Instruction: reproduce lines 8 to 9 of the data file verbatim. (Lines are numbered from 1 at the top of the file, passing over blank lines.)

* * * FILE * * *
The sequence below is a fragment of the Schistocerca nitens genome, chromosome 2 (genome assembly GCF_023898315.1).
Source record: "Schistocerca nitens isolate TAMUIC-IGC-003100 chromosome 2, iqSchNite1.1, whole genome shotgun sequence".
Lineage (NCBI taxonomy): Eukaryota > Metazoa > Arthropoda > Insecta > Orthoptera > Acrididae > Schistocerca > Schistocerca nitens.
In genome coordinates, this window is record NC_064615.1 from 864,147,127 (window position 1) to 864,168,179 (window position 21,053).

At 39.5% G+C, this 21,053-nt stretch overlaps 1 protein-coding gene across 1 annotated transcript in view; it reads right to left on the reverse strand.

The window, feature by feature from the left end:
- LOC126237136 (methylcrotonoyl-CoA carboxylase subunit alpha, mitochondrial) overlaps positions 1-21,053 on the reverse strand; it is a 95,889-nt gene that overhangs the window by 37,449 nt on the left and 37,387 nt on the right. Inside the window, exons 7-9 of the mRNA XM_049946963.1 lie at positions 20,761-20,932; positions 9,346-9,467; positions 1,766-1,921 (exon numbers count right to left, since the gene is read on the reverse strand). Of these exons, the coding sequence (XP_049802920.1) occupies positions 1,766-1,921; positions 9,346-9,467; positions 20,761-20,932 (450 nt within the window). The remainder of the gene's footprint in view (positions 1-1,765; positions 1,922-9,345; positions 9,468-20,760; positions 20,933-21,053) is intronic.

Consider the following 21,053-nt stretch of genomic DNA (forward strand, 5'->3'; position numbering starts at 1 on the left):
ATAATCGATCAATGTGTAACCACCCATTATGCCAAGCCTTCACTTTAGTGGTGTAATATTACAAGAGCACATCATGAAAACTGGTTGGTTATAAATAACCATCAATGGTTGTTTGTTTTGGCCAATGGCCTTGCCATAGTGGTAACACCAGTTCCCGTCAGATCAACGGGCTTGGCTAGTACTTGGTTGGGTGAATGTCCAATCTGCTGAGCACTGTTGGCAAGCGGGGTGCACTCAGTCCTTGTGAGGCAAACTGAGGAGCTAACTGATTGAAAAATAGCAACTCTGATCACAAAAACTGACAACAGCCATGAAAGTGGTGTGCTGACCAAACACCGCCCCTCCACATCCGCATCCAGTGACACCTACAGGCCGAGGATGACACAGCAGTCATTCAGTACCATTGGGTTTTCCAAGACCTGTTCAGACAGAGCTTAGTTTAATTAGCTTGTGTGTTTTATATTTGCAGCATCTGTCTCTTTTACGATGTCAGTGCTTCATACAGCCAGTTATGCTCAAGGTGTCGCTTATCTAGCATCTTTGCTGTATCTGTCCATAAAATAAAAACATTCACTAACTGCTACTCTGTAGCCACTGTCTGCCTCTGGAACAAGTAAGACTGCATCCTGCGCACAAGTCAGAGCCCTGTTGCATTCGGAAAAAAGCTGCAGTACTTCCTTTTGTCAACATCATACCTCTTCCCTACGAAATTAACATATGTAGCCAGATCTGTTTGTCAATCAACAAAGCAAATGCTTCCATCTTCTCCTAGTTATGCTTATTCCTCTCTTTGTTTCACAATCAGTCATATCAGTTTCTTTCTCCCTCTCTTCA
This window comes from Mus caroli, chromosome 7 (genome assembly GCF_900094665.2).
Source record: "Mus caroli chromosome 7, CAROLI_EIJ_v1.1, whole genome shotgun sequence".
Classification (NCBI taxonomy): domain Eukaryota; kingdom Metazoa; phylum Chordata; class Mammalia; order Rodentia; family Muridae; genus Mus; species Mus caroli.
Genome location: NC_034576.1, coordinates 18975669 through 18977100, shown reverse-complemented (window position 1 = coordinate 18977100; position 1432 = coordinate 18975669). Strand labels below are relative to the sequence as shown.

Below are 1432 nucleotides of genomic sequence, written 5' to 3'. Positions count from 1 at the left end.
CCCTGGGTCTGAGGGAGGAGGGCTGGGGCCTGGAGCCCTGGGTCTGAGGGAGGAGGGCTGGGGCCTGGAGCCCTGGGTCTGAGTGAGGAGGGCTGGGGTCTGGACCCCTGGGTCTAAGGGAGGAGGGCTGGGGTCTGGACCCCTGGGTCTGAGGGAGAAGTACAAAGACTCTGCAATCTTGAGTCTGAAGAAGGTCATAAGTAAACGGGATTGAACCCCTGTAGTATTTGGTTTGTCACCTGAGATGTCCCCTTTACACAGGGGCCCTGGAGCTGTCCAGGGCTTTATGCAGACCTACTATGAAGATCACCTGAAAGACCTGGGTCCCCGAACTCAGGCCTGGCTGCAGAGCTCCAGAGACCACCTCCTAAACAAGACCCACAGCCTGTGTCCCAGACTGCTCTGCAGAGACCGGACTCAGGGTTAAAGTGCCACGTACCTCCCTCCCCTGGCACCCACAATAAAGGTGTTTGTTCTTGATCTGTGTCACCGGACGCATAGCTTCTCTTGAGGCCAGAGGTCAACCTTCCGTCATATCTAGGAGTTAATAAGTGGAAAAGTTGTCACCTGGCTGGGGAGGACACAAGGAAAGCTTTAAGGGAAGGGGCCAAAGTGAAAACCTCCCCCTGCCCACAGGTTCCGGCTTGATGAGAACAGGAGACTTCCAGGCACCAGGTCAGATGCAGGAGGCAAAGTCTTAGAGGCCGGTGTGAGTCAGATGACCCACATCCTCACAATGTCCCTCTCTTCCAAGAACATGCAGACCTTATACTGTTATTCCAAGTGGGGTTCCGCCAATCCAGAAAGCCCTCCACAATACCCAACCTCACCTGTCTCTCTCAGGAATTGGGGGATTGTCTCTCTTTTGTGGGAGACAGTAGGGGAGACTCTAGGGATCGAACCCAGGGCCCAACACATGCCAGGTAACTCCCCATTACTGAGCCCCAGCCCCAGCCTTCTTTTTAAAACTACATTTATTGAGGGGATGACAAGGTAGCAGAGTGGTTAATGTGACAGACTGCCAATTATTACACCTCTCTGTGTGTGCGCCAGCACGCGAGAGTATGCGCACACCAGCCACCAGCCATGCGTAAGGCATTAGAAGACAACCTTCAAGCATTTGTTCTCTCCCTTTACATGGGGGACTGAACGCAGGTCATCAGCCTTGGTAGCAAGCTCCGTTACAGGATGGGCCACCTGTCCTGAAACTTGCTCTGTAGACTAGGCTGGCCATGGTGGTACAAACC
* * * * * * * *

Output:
Consider the following 21,053-nt stretch of genomic DNA (forward strand, 5'->3'; position numbering starts at 1 on the left):
ATAATCGATCAATGTGTAACCACCCATTATGCCAAGCCTTCACTTTAGTGGTGTAATATTACAAGAGCACATCATGAAAACTGGTTGGTTATAAATAACCATCAATGGTTGTTTGTTTTGGCCAATGGCCTTGCCATAGTGGTAACACCAGTTCCCGTCAGATCAACGGGCTTGGCTAGTACTTGGTTGGGTGAATGTCCAATCTGCTGAGCACTGTTGGCAAGCGGGGTGCACTCAGTCCTTGTGAGGCAAACTGAGGAGCTAACTGATTGAAAAATAGCAACTCTGATCACAAAAACTGACAACAGCCATGAAAGTGGTGTGCTGACCAAACACCGCCCCTCCACATCCGCATCCAGTGACACCTACAGGCCGAGGATGACACAGCAGTCATTCAGTACCATTGGGTTTTCCAAGACCTGTTCAGACAGAGCTTAGTTTAATTAGCTTGTGTGTTTTATATTTGCAGCATCTGTCTCTTTTACGATGTCAGTGCTTCATACAGCCAGTTATGCTCAAGGTGTCGCTTATCTAGCATCTTTGCTGTATCTGTCCATAAAATAAAAACATTCACTAACTGCTACTCTGTAGCCACTGTCTGCCTCTGGAACAAGTAAGACTGCATCCTGCGCACAAGTCAGAGCCCTGTTGCATTCGGAAAAAAGCTGCAGTACTTCCTTTTGTCAACATCATACCTCTTCCCTACGAAATTAACATATGTAGCCAGATCTGTTTGTCAATCAACAAAGCAAATGCTTCCATCTTCTCCTAGTTATGCTTATTCCTCTCTTTGTTTCACAATCAGTCATATCAGTTTCTTTCTCCCTCTCTTCA